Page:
The production is relentlessly squeaky-clean, without a whiff of Weimar. It’s like a Disney theme park version, without reference to the Berlin of 30s. The scenery and costumes seem sanitized – not a trace of wear or decay here. Even the brickwork of the set’s proscenium seems sandblasted, cleansed of dirt like the stage’s exposed back wall. Perhaps the proscenium’s tilt was a reference to Albert Speer, but if so, the gesture was so tentative that it had little power. There’s nary an evocative shadow nor hint of menace in the lighting’s bright, almost cheerful colors. The musical score – with its touches of Kurt Weill and Ernst Krenek’s twisted jazz – felt square and emotionless. Hasn’t the production team looked at or listened to the work of the period? Musicians like Weill and visual artists like George Grosz evoked the heady decadence of their era with wicked humor and biting irony. How can one approach Cabaret without at least a nod to the conflicted expressions of the time?

What little flow the production had was interrupted by technical breakdowns. The set’s turntable failed twice, each accompanied by an announcement and house lights. Surely an intrepid crew and nimble actors could have forged ahead. Are we so locked into computerized technology that we’ve forgotten how to improvise our way out of trouble? At any rate, forward motion stopped and any suspended disbelief was lost.

In short, I think a company that produces Cabaret is obliged to go the extra mile: to mine the subtext by confronting, embracing and expressing the dark underside of the era. Otherwise the show’s horrific implications become tame and the characters’ human tragedy has little context. PCS chose to remain on the surface and give us something shiny and safe. Judging from the audience’s standing ovation, this is OK with their fanbase. How ironic that, when some see vague traces of Fascism in our own time, the production shrank from exploring the very darkness it ostensibly deplores. For me it was an evening of rootless, underwhelming mediocrity – a missed opportunity to produce something significant and powerful.

Anonymous said...

"Like always- not bad- not great. Kinda like the marinara sauce at whatever restaurant; good but not too risky- designed to please the most number of people."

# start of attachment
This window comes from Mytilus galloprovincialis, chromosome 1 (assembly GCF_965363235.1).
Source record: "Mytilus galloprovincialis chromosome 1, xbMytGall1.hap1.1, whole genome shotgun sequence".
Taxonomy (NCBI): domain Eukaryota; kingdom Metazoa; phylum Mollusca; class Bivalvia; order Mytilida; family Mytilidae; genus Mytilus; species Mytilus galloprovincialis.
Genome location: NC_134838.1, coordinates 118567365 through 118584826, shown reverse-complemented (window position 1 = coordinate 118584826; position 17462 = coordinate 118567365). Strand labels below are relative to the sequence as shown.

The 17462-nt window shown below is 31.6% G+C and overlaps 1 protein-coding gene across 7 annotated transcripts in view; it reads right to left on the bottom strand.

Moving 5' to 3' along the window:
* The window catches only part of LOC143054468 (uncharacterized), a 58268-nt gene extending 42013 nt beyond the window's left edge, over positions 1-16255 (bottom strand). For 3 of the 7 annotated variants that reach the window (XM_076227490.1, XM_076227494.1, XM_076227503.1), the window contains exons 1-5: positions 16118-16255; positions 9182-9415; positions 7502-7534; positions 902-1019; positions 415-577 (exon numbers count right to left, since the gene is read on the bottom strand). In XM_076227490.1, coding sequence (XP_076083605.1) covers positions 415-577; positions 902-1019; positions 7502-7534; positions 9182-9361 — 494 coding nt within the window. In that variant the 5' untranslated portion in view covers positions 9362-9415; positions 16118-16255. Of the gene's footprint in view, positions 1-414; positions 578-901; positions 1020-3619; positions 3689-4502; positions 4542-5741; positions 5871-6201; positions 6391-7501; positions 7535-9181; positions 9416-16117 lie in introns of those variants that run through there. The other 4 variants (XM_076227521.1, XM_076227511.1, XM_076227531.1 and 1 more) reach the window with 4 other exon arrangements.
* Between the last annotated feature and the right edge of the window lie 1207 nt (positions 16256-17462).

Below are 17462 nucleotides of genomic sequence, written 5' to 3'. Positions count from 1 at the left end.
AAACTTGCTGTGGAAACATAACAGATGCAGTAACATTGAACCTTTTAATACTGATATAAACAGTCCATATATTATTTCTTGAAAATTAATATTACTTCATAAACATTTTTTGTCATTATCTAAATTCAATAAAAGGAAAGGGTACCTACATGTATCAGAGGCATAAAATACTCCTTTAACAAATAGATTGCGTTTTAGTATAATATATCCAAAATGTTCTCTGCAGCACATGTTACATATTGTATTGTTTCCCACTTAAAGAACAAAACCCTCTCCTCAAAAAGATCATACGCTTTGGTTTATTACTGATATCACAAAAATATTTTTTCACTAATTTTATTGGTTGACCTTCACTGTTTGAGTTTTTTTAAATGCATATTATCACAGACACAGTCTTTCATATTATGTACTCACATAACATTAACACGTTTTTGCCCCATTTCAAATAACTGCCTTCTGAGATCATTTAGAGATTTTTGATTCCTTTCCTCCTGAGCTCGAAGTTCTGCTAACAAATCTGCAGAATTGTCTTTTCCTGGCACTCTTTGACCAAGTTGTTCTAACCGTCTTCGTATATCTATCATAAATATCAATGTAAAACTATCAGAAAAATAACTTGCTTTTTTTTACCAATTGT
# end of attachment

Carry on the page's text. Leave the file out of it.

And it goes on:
is this the same person that made the "chinese food" comment about 'house and garden'?

Why dont you just say what you mean?

Jeff said...

Judging from the audience’s standing ovation, this is OK with their fanbase.

Or you are watching a show in Portland, OR...

Anonymous said...

I so agree with the above comments--although the production entertained the masses, the chance was once again missed by PCS to move a live audience to a once in a lifetime experience. Anyone who has seen Storm Large sing knows that she has a sexy raspy quality to her voice. What happened to that in this production? Yes, she sang beautifully-clean, round tones. But I was so looking forward to the grittiness of her voice--"Cabaret" seemed a great vehicle in theory. Did Mr. Coleman lead her astray? And what was up with her accent? Terrible. Also, much as I loved looking at Wade and his perfection, I found it distracting to the show and false to the time period and character of a heroin addict. If that is what heroin does to one, sign me up! Also, I appreciated the slightly tawdry casting of the Kit Kat girls, but why then were they perfectly choreographed? And much as I think Michele Mariana is cute, her Yiddish accent was disturbing given her character and her dilemma. Again, didn't ring true to the time period, the place, or the characters. Wouldn't it be nice if this theater spent some time on character work and relationships instead of the trappings that can easily be replicated by a late night movie?

Anonymous said...

The accent Michele Mariana is using - and along with the rest of the "German" cast coached in by Stephanie Gaslin founding member of Third Rail and currently appearing in their incredible produciton of Grace, is German and particular to Berlin where her character Frauline Schneider resides.
As a relative of native German speakers I found her work to be spot on.

Anonymous said...

It's amusing that so many comments in recent months have faulted people's dialects and accents. Have all these local experts traveled to the nations they're discussing, or are they just going by their training and what they've seen in the movies? There is a LOT of variation in dialect across England, and in many other European countries, most of which would fit individually within the borders of Oregon -- and a dozen of the smallest ones together.

Paul G. Miller said...

In response to Anon. 10/10/07